61

Affairs 23 (1998) (“While predictions concerning the rapid demise of the nation-state are premature,
an evolutionary process is certainly under way, in terms of both the distribution of governing authority
within the nation-state and the constant interaction among governments, international organizations,
and citizens groups.”); Hari M. Osofsky, Climate Change Litigation as Pluralist Legal Dialogue?, 26
Stan. Envtl. L.J. & 43A Stan. J. Int™l L. 181 (2007) (joint issue); Kal Raustiala, The Architecture of
International Cooperation: Transgovernmental Networks and the Future of International Law, 43 Va.
J. Int™l L. 1 (2002).
Yishai Blank, Localism in the New Global Legal Order, 47 Harv. Int™l L.J. 263, 268 (2006).
62

Laurie M. Johnson Bagby, The Use and Abuse of Thucydides in International Relations, 48 Int™l Org.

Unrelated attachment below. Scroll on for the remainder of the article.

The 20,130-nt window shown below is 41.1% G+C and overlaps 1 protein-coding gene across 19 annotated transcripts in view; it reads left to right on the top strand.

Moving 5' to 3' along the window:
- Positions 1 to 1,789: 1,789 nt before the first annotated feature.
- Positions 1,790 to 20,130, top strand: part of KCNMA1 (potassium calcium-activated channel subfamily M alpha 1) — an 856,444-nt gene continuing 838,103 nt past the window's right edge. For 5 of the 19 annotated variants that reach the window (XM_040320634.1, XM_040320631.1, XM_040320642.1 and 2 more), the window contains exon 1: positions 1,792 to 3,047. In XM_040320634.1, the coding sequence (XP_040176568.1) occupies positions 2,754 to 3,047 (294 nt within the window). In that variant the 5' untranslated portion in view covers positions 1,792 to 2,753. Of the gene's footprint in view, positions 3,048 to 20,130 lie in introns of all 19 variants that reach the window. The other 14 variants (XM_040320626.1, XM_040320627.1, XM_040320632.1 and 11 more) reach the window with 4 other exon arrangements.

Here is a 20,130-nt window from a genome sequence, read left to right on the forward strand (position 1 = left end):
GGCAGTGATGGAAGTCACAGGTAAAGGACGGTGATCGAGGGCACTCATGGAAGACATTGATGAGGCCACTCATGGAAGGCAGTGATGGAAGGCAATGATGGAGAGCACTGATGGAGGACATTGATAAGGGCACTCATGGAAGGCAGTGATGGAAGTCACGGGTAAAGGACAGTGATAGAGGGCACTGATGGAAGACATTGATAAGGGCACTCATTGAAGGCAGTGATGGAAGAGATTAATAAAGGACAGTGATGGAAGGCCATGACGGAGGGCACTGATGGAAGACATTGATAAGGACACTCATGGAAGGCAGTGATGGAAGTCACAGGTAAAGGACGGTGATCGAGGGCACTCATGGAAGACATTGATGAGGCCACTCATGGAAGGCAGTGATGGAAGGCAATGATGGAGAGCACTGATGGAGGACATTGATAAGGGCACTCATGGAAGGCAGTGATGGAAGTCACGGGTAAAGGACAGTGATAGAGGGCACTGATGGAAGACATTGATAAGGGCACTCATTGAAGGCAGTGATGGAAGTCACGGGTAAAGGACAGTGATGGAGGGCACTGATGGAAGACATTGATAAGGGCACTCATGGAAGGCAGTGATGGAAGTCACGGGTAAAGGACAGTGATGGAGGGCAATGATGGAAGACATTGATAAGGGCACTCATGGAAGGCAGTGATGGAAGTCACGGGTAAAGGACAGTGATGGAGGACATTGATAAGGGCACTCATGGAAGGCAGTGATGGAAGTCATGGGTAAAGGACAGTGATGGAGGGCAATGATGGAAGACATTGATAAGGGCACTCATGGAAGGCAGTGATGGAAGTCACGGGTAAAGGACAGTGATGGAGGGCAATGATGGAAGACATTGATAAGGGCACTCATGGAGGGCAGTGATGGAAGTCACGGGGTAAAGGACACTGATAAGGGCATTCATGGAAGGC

63

132 (Winter 1994).
To the extent that cities globally begin to make strong efforts toward combating climate change, the
64

international relations analogy becomes stronger, because no central enforcement mechanism exists
for relations between cities in different nations.
Katherine Trisolini and Jonathan Zasloff
86


cities and those for nation-states that international relations theory can provide a
framework that helps to generate useful research hypotheses for investigating the
motivations behind cities™ actions on climate change. Moreover, broader theories
can help clarify discrete data, detecting broader behavior patterns that might appear
at ¬rst to be driven by idiosyncratic or highly localized factors.
As will be explained in greater detail herein, the turn to international relations